Rising Tide of Revolution

Oakland Socialist Voice/March 26, 1906

Here are two men, Moyer and Haywood, known all over the United States as earnest workers in the cause of labor, who are suddenly arrested in Colorado, not allowed to communicate with their lawyers or even with their wives, and put on a special train, kidnapped out of Colorado into Idaho, and there charged with the murder of I don’t know how many score or hundreds of people. The way these confessions grow does not enable one to keep up with the account of the dead. One of the murders, it is alleged, occurred in San Francisco.

I say, and I know that I voice the sentiment of every socialist and labor unionist in the United States, if these men are guilty of these murders they deserve nothing better than hanging, for in that case they have played into the hands of the enemy, in that case they committed rash acts that no leaders of the working class should commit. But on the other hand I want to say that not merely reasonable doubt obtains but a practically certain doubt, a practical certitude obtains that these men are not guilty. There is no doubt about it at all.

We know from experience that the capitalist class leaves no means unused to enable it to overcome the working class in the battle that is now raging all over the United States. It is necessary to show cause, and from the capitalist standpoint we can show cause.

The working class, the labor unions, have held up and increased wages and shortened hours. According to the short-sighted capitalistic policy, that is a loss of profits to the capitalist, and if it will be possible to break up the A.F. of L. they would immediately make millions of dollars which they are prevented from making because of the action of the Federation of Labor preventing long hours, for low pay. And the same way with the Western Federation: if that organization could be broken up it would redound to the immediate benefit of the capitalist class to the tune of millions of dollars. If the capitalist class had a pure record, it would be different; but that class has adulterated food, poisoned millions of babes and children in the United States, stolen lands and forests and franchises. The capitalist class has robbed widows and orphans (see our insurance exposures), has bribed our representatives in our halls of legislation and has committed perjury in court after court in the United States. With such a class capable of committing such acts, one is compelled to doubt the purity of its motives in violating the laws, in abducting -– kidnapping –- Moyer and Haywood. Furthermore, if the capitalist class has not stopped at murder in the past, it is not likely in the present. You know it is a custom of law in a courtroom that, if a witness is proven to lie, the jury need not credit anything else that witness may say. And when a class has murdered in the past and has lied and perjured itself as that class has, we are very right in doubting that these men, Moyer and Haywood, are guilty of the acts charged to them by such a class.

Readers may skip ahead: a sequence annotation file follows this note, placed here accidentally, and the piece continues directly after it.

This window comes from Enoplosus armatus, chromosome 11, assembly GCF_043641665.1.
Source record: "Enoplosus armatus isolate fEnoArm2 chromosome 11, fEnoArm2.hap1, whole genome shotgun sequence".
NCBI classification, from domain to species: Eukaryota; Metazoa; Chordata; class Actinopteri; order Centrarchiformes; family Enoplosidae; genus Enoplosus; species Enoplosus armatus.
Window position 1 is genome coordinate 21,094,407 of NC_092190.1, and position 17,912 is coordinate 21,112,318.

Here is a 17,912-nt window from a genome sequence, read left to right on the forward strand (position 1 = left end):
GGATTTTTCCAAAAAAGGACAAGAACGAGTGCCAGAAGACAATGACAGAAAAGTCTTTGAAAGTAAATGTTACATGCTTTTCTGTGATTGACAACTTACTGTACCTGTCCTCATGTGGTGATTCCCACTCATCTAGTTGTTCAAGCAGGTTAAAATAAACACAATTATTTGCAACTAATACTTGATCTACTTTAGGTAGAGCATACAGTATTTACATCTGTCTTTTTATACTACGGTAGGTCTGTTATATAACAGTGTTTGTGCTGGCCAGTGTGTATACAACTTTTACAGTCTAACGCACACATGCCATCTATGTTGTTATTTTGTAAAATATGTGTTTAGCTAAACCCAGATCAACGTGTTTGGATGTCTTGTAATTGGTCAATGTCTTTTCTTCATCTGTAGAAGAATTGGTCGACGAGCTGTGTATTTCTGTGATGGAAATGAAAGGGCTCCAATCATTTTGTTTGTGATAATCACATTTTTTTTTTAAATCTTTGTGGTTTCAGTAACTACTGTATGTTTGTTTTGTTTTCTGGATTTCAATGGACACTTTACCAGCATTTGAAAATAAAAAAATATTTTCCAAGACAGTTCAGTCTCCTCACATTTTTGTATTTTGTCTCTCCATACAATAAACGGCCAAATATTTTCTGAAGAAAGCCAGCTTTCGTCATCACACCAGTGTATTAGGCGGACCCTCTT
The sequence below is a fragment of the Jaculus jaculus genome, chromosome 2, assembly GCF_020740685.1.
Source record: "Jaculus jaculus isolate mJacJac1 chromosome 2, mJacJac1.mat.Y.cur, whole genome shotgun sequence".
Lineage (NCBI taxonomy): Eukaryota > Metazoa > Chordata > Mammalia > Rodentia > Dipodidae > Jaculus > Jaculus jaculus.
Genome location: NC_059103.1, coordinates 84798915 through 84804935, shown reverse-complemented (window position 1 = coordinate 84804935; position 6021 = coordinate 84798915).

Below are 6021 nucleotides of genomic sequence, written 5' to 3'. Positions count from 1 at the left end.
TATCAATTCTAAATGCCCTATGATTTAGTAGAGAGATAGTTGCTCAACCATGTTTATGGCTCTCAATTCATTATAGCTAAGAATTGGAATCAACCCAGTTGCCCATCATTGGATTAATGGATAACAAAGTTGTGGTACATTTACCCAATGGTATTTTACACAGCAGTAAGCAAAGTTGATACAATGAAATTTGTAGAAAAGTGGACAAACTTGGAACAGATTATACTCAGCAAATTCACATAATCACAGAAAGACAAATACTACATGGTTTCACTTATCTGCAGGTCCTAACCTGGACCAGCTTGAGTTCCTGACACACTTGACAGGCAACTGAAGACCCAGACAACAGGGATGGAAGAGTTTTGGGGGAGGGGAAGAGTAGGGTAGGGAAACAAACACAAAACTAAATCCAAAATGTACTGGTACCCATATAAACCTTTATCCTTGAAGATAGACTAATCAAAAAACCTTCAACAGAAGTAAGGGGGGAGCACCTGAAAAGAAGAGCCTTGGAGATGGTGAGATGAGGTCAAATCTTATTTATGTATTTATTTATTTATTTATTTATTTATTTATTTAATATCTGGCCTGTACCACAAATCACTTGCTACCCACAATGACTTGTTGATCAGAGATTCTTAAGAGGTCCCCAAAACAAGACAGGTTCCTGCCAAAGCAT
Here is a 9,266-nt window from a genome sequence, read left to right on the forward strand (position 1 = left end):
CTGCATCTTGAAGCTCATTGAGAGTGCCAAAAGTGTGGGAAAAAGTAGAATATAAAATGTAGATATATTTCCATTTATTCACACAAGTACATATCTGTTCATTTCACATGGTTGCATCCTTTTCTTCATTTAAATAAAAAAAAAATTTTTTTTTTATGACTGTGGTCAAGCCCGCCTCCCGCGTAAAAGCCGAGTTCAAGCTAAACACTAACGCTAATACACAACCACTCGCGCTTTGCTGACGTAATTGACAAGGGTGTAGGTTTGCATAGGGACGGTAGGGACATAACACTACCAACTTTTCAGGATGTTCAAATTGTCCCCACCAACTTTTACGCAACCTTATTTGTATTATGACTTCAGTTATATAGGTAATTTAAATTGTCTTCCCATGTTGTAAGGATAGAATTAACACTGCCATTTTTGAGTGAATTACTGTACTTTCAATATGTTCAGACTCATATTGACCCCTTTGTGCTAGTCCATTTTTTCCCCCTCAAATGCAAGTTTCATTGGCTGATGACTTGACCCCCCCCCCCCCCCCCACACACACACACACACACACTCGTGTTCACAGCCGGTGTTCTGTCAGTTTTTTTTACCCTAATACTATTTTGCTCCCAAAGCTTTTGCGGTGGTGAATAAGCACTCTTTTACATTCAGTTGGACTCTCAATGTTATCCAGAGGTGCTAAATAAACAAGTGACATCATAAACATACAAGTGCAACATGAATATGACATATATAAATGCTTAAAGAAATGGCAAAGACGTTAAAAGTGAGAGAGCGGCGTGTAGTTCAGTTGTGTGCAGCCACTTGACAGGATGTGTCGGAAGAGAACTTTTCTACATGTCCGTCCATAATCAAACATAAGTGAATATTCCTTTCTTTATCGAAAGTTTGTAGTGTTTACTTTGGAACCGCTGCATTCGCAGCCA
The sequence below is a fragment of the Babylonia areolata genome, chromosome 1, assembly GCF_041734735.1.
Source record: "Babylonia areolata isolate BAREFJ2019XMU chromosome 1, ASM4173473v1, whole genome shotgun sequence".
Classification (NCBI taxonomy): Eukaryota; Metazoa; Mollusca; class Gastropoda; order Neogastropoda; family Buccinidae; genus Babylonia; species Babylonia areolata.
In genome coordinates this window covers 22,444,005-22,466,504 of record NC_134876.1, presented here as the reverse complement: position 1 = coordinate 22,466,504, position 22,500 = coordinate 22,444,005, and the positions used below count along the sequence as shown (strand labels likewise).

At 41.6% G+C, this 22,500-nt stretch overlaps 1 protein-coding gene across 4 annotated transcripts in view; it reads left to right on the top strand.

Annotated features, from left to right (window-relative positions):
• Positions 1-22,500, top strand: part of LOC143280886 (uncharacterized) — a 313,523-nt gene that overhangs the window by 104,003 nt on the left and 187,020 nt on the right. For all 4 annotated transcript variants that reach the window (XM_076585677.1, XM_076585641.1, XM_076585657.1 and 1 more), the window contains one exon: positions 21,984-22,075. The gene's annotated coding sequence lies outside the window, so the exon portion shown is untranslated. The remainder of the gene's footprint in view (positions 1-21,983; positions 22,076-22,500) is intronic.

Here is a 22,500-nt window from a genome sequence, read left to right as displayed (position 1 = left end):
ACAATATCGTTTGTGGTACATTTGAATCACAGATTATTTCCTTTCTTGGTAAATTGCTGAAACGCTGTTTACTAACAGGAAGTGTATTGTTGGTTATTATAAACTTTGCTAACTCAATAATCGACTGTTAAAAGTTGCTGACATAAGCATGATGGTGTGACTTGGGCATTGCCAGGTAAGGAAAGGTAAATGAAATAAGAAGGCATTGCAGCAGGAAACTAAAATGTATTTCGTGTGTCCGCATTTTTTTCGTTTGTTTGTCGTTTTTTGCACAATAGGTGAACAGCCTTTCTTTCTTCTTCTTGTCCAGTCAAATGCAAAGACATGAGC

This is not the only confession that has taken place. Murder is charged by four previous confessions. The whole country has previously been horror struck on seeing in the papers all over the United States big headlines dealing with murder committed, according to sworn confessions. Moyer was previously accused of murder, but he was never convicted on any charges, and the papers did not say anything more about them. Four times have confessions of this kind taken place and been heralded all over the country in big headlines and the whole thing has dwindled away — it fell through, and nothing was said by the press. Now, in the minds of millions of people the feeling exists that the leaders of labor in Colorado committed many murders, because no denial was made after these confessions were proved to be mere fakes and farces.

This man Orchard, what was he at the time of the blowing up of the railroad station at Independence where many men (scabs) were killed? At that time the striking miners were on the verge of settling the strike successfully. Just then that railroad station was blown up, martial law was proclaimed, the strike was lost, because of that horrible deed. The miners were charged with it all over the country by the capitalist press.

Orchard, up to the day previous to the explosion, was an employee of the Mine Owners’ Association, and furthermore (this is something that the capitalist class did not publish) bloodhounds were put upon the trail. They went straight to the house that sheltered Orchard; that is the man who today makes this confession. I say that we must doubt, we must greatly doubt, any truth whatever in that confession. But, after all, if Moyer and Haywood were being given a square deal there would be nothing for me to say tonight; but they are not being given a square deal. That great principle of considering a man innocent until proved guilty is being violated today throughout the land; and in every capitalist newspaper these men are considered guilty before being proved innocent.